Honley Mail – Musical Memories of Christmas
When this time of year comes around I can’t but help thinking back to times gone by and particularly Christmas as it used to be when I was a child and a young adult and how music was a part of that, so I thought you might be interested if I was to share a few of these with you.
Whilst being born in Leeds, as long as I remember my single digit years were spent living on Southgate, Honley. In fact my mother and father were caretakers at Southgate Methodist Chapel (now Honley Players). Myself and my sister went to the chapel regularly and our social lives revolved around it. So for as long as I was associated with the chapel (until its closure in the early 1970’s) I sang in the chapel choir, so music was part of my life from a very early age.
A late aunt of mine (Elsie Houghton), who was well known in the Holme Valley as something of a local celebrity and raconteur and who also played a major part in what is still running as the Holmfirth Arts Festival, used to go around to various events telling her favourite dialect tales and used to embarrass me as a young person when, in my presence, she insisted on telling this tale.
One Saturday evening close to Christmas she was visiting us when, having put on my best bib and tucker, I came into the room to say goodbye, as I was going out. In reply to her question as to where I was going I informed her that it was the choir Christmas party. A couple of weeks later, again on a Saturday evening, she had called again as I was just about to go out. “Where are you going tonight” she asked to which I replied “the choir Christmas party”. It was immediately clear that she was suspicious, as I had used the same explanation on the previous occasion. In answer to her implied question I said “….well I am a senior member of the junior choir and a junior member of the senior choir”. So from an early age ‘the choir’ was established as a good excuse for going out!
Moving on – every Christmas Eve we used to go to a party at friends and then at midnight we collected, along with many others, at the roundabout in Honley to start a marathon carol singing session around the far flung areas of Honley. The tradition was that we always sung Christians Awake at the stroke of midnight and as we then toured the various parts of Honley, stopping at strategic points, we sang one verse of Christians awake and several verses of another of the well known carols. Our finishing time was usually around 3.00 am (sometimes later, as I recall) and what a great time we had. I refer to strategic points because these were largely chosen to be (where-ever possible) where we knew there would be a welcome. This varied between families/people who waited up and in many cases came out to sing with us to other places where they put on food and drink – anything between a mince pie and a glass of something to a table overflowing with food (particularly when we visited certain of the outlying farms). It was fair to say that some of the adults were somewhat worse for wear after a few glasses of the various homemade and other wines and brews on offer. Not bad considering a significant number of us were Primitive Methodists and ‘believed’ in total abstinence – even the communion wine was diluted Ribena (other blackcurrant juices were available). As I got into my mid-teens and older, I also took great pleasure in leading this motley crew (conducting would be too fine a word to describe it).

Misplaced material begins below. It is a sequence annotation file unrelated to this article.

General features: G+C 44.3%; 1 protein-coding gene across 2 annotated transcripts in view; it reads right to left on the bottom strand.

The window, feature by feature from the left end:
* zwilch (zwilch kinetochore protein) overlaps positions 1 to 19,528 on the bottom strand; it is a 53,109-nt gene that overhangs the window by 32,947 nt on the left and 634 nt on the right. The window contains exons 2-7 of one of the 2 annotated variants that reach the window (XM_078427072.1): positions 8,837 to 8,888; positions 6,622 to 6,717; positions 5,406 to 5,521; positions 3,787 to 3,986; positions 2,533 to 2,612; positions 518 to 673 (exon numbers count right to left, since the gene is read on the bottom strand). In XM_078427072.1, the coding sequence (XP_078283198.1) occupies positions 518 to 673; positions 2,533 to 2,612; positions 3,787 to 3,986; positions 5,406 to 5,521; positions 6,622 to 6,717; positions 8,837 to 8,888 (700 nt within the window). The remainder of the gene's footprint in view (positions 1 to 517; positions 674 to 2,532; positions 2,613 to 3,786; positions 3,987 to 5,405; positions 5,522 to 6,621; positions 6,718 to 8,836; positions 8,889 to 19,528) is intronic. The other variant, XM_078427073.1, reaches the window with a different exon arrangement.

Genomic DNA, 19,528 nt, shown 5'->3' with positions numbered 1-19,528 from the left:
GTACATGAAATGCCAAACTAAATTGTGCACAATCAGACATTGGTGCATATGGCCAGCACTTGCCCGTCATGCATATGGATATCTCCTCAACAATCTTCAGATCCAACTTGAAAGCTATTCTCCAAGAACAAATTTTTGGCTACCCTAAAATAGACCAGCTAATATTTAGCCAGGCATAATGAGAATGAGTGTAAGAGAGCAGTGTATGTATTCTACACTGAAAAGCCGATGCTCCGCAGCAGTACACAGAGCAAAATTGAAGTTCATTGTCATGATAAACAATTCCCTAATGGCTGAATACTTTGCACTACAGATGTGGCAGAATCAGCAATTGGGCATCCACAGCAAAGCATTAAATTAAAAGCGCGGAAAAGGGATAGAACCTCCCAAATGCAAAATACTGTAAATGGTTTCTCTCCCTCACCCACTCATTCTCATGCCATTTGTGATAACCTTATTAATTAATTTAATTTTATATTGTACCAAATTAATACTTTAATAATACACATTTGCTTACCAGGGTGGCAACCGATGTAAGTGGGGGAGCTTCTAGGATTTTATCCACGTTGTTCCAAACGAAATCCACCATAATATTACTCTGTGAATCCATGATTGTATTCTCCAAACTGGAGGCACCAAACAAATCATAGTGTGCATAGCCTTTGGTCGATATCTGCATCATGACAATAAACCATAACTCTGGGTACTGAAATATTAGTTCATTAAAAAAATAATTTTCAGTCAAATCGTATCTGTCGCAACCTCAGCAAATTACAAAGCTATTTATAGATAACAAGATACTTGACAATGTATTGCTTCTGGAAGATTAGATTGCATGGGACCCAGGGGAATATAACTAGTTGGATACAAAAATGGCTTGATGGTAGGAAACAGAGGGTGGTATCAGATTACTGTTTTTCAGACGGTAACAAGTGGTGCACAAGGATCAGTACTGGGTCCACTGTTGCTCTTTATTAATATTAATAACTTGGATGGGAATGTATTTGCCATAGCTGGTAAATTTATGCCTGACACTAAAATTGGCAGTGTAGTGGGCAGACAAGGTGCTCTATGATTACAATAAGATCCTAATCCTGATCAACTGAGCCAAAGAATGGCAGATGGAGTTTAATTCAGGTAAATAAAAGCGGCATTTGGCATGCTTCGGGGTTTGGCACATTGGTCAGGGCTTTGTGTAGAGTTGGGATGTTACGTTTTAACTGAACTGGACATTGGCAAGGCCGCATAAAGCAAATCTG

Incidentally my membership of Honley Male Voice Choir came as a direct result of a conversation with our chapel choirmaster (Harold Armitage), who was a member of the HMVC, and so I joined before my seventeenth birthday.
Whenever Christmas came around is was a tradition in my family that we all descended on one of my aunt’s in Leeds and I recall that the highlight, for me anyway, was when one of my cousins, who was a brilliant pianist, got us all around the piano to sing songs (not all Christmas ones) out of the News Chronicle Song Book and his brother used to sing ‘The Laughing Policeman’, which he did amazingly. In fact I find myself smiling now at the memory of him doing this. By the way, this same cousin (the laughing policeman) sings with Steven Roberts as part of Sing Live (I wonder if Steven realises the talent he has at his fingertips!!?).
So just a few examples as to how music, made by ourselves, was an important and enjoyable part of every Christmas – I can’t but wonder if our younger people today just don’t know what they are missing. – Roger Wild